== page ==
Munn Takes the Helm of Lakewood Playhouse

Lakewood Playhouse has announced that John Munn can take the "temporary" off his title. He is now the theater's managing artistic director after a year of serving at the post. He took over the day-to-day operations of the nonprofit theater when former director Marcus Walker announced he had to step down to concentrate his efforts on battling cancer. Walker has since died, but the roadway in front of the theater now bears his name. His presence is still very much felt in the theater.

"I hear his laugh all the time in the joy that we feel," Munn said. "I feel a strong sense of strength in his words from the past as we try to work through some of the issues facing us now. Every now and then, I can catch a glimpse of his smile, and the mischief you could see in his eyes, while we're working on something that we just know will surprise our audiences in ways we haven't before. It feels like all is right here in the theater with us because his memory is such a part of our present. It's wonderful."

Walker was not only Munn's mentor but a dear friend as well, so Walker's legacy is never far from the theater.

"He, and several others, helped mold me into the director, and actor, that I am today," Munn laughed when asked about how he plans to personalize the theater programs. "So, if you're asking how I will 'Munn' the theater...I guess it's by informing my choices from the theatrical inspirations of my past...including Marcus. What Marcus, the staff and the board have made at the Lakewood Playhouse is a path that's working really well. If you take a look at our current season, you will see a lot of the same things that have proven successful in previous seasons."

This season has a mix of literary works in "Something Wicked This Way Comes" and "Oliver," alongside classic comedies "Play it Again, Sam," "The Musical Comedy Murders of 1940" and the musical "A Funny Thing Happened On the Way to the Forum." Tossed in for good measure is a selection of new works that push the envelope, namely the upcoming "The Farnsworth Invention."

"I just want to continue down the path that's already been built, while widening its expectations… all the while looking towards the horizon of possibility that the Playhouse continues to explore," Munn said. "It's a well-known fact that our theater presents well-known works, as well as newer ones, in a way that is both modern in its approach and connects to our growing audience in a current context. No one else locally can take you inside the show the way that we can because sometimes, literally, we'll pull you inside the story."

That audience connection to the play comes courtesy of the theater's in-the-round seating system, where playgoers can view the stage from all sides.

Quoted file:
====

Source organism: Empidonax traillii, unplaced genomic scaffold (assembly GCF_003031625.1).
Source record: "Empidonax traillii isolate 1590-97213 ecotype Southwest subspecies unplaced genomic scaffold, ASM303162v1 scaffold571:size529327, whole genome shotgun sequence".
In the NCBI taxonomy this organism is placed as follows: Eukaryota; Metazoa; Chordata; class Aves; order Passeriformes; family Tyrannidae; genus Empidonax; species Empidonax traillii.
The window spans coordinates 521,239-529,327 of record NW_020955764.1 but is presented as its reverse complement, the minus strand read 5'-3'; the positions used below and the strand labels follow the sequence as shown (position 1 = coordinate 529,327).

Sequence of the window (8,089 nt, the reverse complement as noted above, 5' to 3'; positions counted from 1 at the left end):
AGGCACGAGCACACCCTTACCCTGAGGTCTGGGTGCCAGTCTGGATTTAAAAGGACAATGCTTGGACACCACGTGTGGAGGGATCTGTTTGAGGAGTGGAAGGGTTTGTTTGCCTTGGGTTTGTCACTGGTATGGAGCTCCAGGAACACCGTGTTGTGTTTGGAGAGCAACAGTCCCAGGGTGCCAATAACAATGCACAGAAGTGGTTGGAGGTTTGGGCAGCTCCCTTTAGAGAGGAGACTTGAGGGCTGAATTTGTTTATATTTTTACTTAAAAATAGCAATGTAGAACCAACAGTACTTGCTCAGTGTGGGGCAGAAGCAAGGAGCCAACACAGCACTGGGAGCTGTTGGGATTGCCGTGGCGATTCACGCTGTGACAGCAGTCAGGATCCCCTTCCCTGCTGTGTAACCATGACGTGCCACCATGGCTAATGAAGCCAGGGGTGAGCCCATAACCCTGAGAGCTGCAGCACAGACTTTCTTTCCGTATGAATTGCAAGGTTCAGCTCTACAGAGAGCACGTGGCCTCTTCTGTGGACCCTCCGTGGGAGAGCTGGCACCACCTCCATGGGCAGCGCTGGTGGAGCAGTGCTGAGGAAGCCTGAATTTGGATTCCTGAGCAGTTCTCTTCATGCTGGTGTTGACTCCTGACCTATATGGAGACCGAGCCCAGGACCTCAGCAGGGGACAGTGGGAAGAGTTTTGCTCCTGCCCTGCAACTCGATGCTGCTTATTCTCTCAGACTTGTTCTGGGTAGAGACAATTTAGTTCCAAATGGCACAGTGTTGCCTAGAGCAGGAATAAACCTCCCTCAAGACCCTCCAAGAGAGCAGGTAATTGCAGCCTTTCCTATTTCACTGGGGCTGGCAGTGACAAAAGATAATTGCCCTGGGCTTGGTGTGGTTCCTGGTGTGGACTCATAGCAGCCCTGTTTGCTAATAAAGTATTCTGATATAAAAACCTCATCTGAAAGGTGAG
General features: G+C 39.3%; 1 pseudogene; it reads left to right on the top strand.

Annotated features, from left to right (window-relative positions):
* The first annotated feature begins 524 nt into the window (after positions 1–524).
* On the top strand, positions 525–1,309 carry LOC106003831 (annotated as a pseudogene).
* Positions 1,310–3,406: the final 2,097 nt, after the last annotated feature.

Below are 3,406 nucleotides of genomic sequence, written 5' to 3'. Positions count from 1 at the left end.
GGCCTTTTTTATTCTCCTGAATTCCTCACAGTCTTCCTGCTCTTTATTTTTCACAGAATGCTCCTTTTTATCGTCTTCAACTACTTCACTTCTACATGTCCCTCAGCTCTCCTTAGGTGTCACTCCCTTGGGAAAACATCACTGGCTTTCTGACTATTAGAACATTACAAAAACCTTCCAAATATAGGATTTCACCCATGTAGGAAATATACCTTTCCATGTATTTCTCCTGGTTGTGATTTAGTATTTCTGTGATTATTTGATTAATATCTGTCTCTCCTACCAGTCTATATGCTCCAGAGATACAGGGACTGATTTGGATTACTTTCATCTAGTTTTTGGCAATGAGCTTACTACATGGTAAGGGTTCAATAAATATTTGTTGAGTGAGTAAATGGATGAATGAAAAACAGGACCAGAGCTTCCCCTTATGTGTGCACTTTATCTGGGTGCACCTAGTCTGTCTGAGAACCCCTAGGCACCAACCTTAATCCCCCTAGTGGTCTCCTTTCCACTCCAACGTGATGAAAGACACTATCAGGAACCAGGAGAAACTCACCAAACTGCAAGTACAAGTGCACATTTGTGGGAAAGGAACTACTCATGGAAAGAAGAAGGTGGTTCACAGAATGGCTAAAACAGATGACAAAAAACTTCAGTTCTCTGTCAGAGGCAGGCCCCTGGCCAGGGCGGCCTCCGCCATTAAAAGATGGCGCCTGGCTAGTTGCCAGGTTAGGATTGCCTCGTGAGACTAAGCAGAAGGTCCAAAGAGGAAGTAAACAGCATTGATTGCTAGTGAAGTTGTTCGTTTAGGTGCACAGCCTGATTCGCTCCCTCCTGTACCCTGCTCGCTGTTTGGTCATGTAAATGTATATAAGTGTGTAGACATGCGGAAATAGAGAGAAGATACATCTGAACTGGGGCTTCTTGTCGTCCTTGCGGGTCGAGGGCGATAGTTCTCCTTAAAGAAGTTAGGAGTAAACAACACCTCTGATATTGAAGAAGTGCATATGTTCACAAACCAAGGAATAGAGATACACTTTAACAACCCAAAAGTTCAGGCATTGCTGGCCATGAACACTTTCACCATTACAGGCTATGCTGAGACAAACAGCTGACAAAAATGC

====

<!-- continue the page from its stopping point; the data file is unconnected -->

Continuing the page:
Munn was born and raised in Tacoma and graduated from Charles Wright Academy. He attended the University of LaVerne in California and Pacific Lutheran University in Parkland.

He started his theatrical career in the Young Actor's Program at Tacoma Little Theatre when he was 8 years old. This year marks the 30-year anniversary of his acting debut at the Lakewood Playhouse, during a production of "A Funny Thing Happened on the Way to the Forum." It is also his 15th anniversary as a director for the Playhouse.

Munn has some 100 local stage productions to his credit and has served on the boards of Lakewood Playhouse and Tacoma Little Theatre.

He is also the founder and CEO of Comic Book Ink, a nine-year-old award-winning comic shop located in Lakewood. He will be working days at the theater and nights in the back office at the shop. And of course, there is work to maintain the back-and-forth relationships among the other community theaters as they pool resources, share ideas and simply support local theater at whatever stage it finds itself.

"I think the roots are already there," Munn said. "I think people like Marcus, Jon Douglas Rake, Scott Campbell, Judy Cullen, Charlotte Tiencken and David Fischer have always tried hard to unite the theaters in the past. In some ways, they already have. I know that they used to get together all the time, schedules permitting, and try to find common ground to create new worlds in. You have two people around already, in Jon and David, who have a strong sense of community. You also have a strong community, strong with the board, and Brie Yost, at the Tacoma Little Theatre. I also have a strong sense of community...and family. I think we can come together and make this work by sharing ideas, resources and plans to try and make a more cohesive mosaic within the tapestry of the arts that already exists within our community. We just need to get together and explore the possibilities."

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